It’s been roughly a year since Nokia launched the forward-thinking Nokia 808 PureView camera phone. It boasted technology and enhancements in image quality by way of strong resolution, sharpness and more. Yet, Images taken in low light settings and without the flash still warranted concern from users. Nokia answered with the more recent Nokia Lumia 928. It’s an accomplished Windows phone. Although a bit bulky, it is easily more attractive with superior photo capabilities than the HTC 8xt Windows Phone we’ve recently reviewed.
The Lumia 928 came with a one-of-kind optical image stabilization (OIS), which did help low light photo quality. Nokia is quick to pat themselves on the back for the 920, 925 and 928 photo quality. Yet I found the 928–at the time of the writing–to over-saturate images, drenching them in intensely rich colors that was more off-putting than alluring. Moreover, they were not accurate representations of the true-to-life scenes. Despite the self-inspired horn blowing Nokia has been quick to kick out yet another Lumia. This one is more camera than phone. Although it does everything a garden variety Windows Phone 8 can, one look at that oversized lens protruding from the back and you know snapping photos is the main order of biz for this one. So before we do the official scrutiny, lets quickly run down some of my initial impression of the 41-megapixel Nokia Lumia 1020 camera phone.
Display and Design
I’ll go more into the specs on the full review. The window to this camera’s soul is the focus here. By that I meant the display. The Lumia 1020 uses a wide 4.5 inch AMOLED display capbale of 1280 x 768 (WXGA). Nokia knows a good thing brings out the dapper and elegant ClearBlack display tech. I’ve swooned over this one many times. It helps create incredibly deep blacks. This window itself is Corning Gorila Glass 3 coated with Sunlight Readability enhancements. The glass is sculpted and looks very nice. It’s atractive and pleasantly familiar. The Lumia 920 also uses a similar convergence of tech. The result makes the screen seem larger than 4.5 inch. With deep the black, the display virtually blends with the black bezel surrounding it. So far, the wide viewing angle and rich Lumia color profile compliment movies, web browsing, digesting general media and viewing pics.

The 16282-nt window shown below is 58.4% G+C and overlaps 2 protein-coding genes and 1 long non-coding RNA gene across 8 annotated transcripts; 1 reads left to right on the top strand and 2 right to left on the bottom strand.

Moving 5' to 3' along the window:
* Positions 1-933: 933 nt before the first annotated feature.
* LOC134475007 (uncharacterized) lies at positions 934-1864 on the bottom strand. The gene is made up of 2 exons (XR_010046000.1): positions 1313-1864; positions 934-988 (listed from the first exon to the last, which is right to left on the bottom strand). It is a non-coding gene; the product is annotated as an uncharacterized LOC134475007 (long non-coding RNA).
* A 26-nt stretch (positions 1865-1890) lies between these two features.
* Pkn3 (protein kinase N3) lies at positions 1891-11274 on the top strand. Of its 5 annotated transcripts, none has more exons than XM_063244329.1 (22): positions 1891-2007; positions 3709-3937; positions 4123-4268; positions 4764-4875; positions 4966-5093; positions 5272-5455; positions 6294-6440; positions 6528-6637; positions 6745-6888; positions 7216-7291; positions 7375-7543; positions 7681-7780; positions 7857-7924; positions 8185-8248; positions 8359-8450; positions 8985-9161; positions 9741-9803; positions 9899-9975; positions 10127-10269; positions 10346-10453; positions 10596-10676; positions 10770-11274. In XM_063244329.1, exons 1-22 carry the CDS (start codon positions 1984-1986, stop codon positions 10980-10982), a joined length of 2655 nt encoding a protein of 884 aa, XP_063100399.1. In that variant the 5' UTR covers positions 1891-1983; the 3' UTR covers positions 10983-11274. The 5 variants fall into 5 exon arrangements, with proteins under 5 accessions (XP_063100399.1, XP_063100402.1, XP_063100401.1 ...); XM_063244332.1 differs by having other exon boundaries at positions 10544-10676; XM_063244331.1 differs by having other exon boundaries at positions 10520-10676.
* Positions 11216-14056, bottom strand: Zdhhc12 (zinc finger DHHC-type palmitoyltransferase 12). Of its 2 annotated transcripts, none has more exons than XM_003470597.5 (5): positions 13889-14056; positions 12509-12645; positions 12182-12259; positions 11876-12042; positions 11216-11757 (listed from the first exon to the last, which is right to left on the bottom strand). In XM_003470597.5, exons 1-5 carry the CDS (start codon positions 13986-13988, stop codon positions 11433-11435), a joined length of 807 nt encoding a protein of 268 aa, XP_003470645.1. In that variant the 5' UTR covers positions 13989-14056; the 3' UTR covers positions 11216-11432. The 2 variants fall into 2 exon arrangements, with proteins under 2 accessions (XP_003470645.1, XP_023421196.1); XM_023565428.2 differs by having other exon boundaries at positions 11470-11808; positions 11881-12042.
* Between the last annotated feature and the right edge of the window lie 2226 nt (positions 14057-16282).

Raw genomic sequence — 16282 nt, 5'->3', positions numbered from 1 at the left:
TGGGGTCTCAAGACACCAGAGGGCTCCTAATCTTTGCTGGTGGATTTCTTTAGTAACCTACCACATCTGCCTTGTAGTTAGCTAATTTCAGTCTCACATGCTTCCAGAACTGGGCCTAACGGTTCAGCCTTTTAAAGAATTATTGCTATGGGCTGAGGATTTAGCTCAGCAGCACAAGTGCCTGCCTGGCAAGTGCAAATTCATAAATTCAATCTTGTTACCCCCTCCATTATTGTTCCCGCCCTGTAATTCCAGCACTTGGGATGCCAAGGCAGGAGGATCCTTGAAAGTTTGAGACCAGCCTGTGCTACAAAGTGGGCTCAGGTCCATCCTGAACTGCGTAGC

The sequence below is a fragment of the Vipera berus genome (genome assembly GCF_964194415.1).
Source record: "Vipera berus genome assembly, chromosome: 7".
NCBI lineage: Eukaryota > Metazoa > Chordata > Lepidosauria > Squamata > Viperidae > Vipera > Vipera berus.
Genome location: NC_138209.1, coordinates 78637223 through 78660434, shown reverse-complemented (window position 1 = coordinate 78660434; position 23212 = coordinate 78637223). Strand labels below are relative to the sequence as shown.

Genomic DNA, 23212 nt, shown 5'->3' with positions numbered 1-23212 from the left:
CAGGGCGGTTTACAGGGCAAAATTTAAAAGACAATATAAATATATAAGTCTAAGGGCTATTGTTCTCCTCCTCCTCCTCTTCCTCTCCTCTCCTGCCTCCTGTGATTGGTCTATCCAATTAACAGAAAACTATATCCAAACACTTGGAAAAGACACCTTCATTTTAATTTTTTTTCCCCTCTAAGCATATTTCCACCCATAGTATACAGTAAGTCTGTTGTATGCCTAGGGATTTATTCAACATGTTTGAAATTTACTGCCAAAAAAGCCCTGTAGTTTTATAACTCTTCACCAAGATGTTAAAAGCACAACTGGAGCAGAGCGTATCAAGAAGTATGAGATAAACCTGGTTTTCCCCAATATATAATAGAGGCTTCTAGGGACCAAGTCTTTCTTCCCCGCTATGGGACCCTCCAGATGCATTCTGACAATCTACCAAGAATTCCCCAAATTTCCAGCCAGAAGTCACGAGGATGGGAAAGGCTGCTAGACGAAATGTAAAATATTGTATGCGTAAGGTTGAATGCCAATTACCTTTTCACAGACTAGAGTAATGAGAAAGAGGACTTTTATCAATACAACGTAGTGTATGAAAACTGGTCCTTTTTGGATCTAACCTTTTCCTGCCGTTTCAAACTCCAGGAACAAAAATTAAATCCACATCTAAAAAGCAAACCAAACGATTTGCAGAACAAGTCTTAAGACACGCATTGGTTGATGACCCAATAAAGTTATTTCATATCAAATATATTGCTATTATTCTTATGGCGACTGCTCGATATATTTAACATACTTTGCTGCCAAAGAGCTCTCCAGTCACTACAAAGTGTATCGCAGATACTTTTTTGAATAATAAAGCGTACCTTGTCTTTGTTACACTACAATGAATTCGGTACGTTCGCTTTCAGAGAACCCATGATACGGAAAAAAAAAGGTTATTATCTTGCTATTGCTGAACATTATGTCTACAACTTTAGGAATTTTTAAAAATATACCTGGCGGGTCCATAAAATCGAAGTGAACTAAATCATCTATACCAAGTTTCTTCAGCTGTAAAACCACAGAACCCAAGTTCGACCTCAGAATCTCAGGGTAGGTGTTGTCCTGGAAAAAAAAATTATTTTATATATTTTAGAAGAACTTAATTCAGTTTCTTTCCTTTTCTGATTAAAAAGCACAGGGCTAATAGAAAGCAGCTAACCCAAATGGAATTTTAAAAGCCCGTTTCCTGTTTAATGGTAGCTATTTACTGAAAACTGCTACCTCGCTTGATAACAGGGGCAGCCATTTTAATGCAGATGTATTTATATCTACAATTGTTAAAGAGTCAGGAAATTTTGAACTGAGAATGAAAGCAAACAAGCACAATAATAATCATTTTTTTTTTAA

Size and Feel In-Hand
This phone is large and very wide. The premium specs place this one in the crosshairs of the more matured user. But steer clear in general if you have small hands and/or are uninterested in lugging around a heavy 158g device. The rounded edges help. Still, full dimensions clock in at 130.4mm x 71.4mm x 10.4mm (h/w/thickness). It’s not the easiest in-hand fit. A good melt-in-hand protective case is paramount. But it’s sure to add more heft and bulk. Plus there are 3 fairly large physical buttons on the right side of the phone. The Power button is sandwiched in between the volume rocker at up above and the dedicated Camera/Shutter button below. Also that protruding rear-facing lenses is a constant tactile reminder and not a comfortable one. Moreover, I worry I may scratch it with my ring or when I set it down unprotected.
Nokia Camera Pro
Carl Zeiss is tapped again for their premium lens solutions in the Lumia 1020 PureView camera. I was more than pleased with the quick-snap photos I’ve taken so far. While the Lumia 928 showed immense clarity and richness in color. Images often felt overly saturated, as I mentioned above.
The accuracy leaned toward the unreliable at times. Not much of that here! Color saturation is overcompensated versus its real life counterpart. Yet image appear more evenly toned.
Low light images, an area where the Lumia 925 and 928 were touted to excel, fell flat. This too has changed. Heaped atop of all that is a overwhelming amount of user control. The new Nokia Pro Camera, among other things, is largely why images come off with eye-catching appeal. Auto mode takes great pics. But you can also control ISO, exposure settings, turn off focus light (YES!), shutter speed, focus and turn flash on and off.
When it’s time to share witht the group, fret not about that massive 41mp lens. With more, larger pixel comes a loss of clarity and often unwanted graininess will appear. The Lumia takes a handsome 5mp file for sharing and much larger file for traditional use/syncing etc.
The 5mp file is an oversampling byproduct and pulls what’s needed for a 5mp share-able file from the legion of pixels. Also worth noting…higher resolutions are retained at even the max zoom level.
Windows Phone Ghost Town
Tumbleweeds still blow through this one-app town (I exaggerate). You can’t praise the merits of a Windows Phone 8 without hecklers flinging the dearth of apps in your face. But it’s a completely valid argument. Let say–again–I like the Windows Phone platform. It’s elegant, Spartan, intuitive and exceedingly competent. Nokia should also be appreciated for it’s cache of custom apps such as the Nokia Pro Cam and the “Here” line of Nokia branded apps (Here Maps, Here City Lens, etc…) However, not only are the number of apps few, the ramp up for more is a slow brew. To its credit, there are several baked-in work-arounds like Sky Drive, full suite of Microsoft Office support including OneNote. The most glaring omission are leveled against competing Google apps. Competition is good but lets be honest… Windows is only hurting themselves by not officially supporting Google apps like Chrome, Gmail, and Google+. That of such could easily decide the day for some potential adopters.